Years passed and I grew too old to spend the summers on the farm and Kent and I lost touch. I went off to college, got married and started a family. Kent joined the Navy after college and quickly rose up through the ranks as a pilot. The family was so proud when we got the news that he was tagged to become a member of the Blue Angels. But unfortunately, he never got his chance to fly with the elite team, due to his tragic death in a plane crash. Because of budget cuts, the Navy wouldn’t allow him to fly his plane to and from his teaching assignment across the state so instead; he was forced to hitch a ride in a single engine Cessna. On one particular flight, over Death Valley in California, that single engine Cessna went down. It was a devastating tragedy for our family. One we would never fully get over.

I remember the day of his funeral vividly. After the service, I excused myself from the family gathering to take a walk down to the creek. The cool breeze painted such a different landscape from the memories of my summer adventures with Kent. The forts were long gone and the swimming hole seemed much smaller than before. The hay barn was gone after collapsing under a heavy winter snow. My walk ended out back of my grandparent’s house where Kent and I used to smoke those old cigars and I began to cry uncontrollably. I cried over the loss of my cousin, my friend and our shared childhood that would never return. But I also cried in gratitude for having had such a great childhood friend in my cousin, Kent.

Long-Lost Friends

I woke up one morning to discover all my friends were dead. Okay, maybe not all my friends, but three of my very best. Granted, I haven’t seen them for decades, yet it still hit me like a bad phone call in the middle of the night; all three of my best childhood friends were dead. And it made me sad. None of them would ever be able to get together with me to share stories and reminisce. I could never reach them by phone or meet up for a drink after a class reunion, nor would any of them ever be available to friend on Facebook.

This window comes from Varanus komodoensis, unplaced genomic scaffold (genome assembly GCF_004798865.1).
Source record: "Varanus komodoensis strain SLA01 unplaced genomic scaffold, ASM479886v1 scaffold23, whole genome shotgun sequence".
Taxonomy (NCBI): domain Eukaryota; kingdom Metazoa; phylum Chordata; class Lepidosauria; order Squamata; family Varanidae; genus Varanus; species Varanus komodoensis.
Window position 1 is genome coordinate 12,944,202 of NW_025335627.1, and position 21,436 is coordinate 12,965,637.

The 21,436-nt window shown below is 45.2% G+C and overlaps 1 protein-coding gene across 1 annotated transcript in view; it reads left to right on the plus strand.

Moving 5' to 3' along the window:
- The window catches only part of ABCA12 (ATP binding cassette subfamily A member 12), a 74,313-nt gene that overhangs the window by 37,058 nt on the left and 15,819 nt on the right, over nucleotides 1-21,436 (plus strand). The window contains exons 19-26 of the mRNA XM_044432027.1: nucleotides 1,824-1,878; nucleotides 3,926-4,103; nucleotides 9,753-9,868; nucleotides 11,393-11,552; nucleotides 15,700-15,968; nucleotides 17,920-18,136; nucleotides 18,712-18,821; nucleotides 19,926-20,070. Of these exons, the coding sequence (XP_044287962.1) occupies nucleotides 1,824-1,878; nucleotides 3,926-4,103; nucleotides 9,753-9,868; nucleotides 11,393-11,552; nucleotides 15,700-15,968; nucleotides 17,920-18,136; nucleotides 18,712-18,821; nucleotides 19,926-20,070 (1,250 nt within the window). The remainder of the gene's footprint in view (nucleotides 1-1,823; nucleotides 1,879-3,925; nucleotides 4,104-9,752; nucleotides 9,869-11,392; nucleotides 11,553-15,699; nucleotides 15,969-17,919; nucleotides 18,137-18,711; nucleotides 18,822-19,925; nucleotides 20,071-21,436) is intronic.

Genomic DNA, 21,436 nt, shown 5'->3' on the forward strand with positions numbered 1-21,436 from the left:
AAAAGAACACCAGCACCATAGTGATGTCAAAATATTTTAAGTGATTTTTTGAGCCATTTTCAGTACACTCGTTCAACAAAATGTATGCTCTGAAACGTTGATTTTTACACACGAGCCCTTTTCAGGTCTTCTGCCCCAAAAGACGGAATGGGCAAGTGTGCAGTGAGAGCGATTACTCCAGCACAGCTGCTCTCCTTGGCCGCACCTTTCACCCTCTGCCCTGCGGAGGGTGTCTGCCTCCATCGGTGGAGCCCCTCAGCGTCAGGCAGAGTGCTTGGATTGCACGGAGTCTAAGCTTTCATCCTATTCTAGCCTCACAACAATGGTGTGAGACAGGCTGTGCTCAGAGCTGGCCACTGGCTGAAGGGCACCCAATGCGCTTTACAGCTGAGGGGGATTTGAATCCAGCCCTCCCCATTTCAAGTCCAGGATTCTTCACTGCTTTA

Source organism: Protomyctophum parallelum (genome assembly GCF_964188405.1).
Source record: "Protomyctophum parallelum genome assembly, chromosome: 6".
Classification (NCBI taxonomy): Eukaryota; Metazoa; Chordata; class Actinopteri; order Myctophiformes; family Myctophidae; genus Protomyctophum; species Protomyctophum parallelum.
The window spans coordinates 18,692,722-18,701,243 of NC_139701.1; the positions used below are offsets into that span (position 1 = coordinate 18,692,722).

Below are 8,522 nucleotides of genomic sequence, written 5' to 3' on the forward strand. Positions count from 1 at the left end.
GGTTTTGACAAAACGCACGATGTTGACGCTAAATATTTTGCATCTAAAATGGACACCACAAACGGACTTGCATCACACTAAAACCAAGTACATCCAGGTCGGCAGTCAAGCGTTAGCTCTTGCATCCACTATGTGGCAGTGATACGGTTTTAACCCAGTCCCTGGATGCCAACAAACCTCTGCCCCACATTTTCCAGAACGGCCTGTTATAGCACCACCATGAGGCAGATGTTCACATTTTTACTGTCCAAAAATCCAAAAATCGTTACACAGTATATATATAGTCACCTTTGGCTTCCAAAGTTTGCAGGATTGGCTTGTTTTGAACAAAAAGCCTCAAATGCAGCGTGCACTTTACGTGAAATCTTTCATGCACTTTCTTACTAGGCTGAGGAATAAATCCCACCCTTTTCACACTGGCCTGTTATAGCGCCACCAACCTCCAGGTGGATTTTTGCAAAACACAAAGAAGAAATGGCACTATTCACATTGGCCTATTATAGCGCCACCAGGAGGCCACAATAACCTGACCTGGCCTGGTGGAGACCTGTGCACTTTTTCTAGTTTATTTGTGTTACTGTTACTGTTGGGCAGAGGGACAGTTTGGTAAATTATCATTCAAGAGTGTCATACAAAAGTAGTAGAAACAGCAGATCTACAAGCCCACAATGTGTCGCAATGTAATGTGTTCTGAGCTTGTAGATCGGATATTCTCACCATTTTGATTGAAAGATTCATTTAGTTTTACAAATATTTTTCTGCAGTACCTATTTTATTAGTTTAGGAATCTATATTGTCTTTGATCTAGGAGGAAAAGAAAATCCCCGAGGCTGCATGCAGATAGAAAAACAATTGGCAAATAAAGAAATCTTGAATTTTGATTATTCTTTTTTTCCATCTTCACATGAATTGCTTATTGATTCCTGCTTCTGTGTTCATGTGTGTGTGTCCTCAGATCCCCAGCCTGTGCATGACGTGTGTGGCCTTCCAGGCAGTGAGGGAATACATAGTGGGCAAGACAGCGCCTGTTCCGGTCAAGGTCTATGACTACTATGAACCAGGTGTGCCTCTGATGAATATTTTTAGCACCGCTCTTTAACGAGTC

I had three best buddies growing up. My very first was Dennis Beiter.

Dennis and Me
Dennis and me, August 1966

Dennis and I became fast friends in 1964 when my family moved two doors up the road from him. I was five; son of a Baptist preacher and Dennis, one year my senior, was the son of a Catholic grocer.

My 50-year-old memories of Dennis picture him as a freckle-faced kid with big front teeth and sandy colored hair who typically wore nothing but a plain white t-shirt and blue jeans to play in; and he was always up for an adventure.

We spent most of our days riding our bikes up and down Heinz Road, seeing how far we could coast with no hands. Sometimes we made it for what seemed like miles. But one time I recall only making it to his driveway before I wiped out, planting my face into the fresh tar and gravel.

When we weren’t on our bikes, we were playing in the woods across the road. We enjoyed turning over rocks, looking for bugs and skipping stones in the pond. We were known to spend hours out there, until finally, one of us either wet our pants (usually me) or we thought we heard the mysterious bobcat our big brothers swore lived in those woods.

When the weather was bad, we were in his basement doing what all little boys did in the mid-sixties. We pretended to be the Beatles. (Okay, maybe that’s not typical). At the top of our lungs, we would belt out, “I wanna hold your hand,” while strumming air guitars atop an old kitchen table.

It was your typical 1960’s basement with concrete floor and walls furnished with boxes and worn-out furniture. I remember next to the table was an antiquated refrigerator that I couldn’t help but peak inside any time we were down there. Mainly because it contained things I’d never seen before; things, such as bottles of beer (one would never find that in a Baptist preacher’s fridge) or freshly skinned squirrel carcasses hanging there with their furry tails still intact.

It was in his basement where I had my most traumatic childhood experience. Dennis wanted to show me the giant battleship he’d received for Christmas. We ran downstairs to check it out, but it wasn’t long before we got tired of the battleship and turned our attention to the empty box it had come in. It was long and narrow, with both ends kicked out. My buddy was the first to try it on. He slipped it over his head with his arms out in front, flailing about like the robot from Lost in Space, “Danger, Will Robinson, danger!”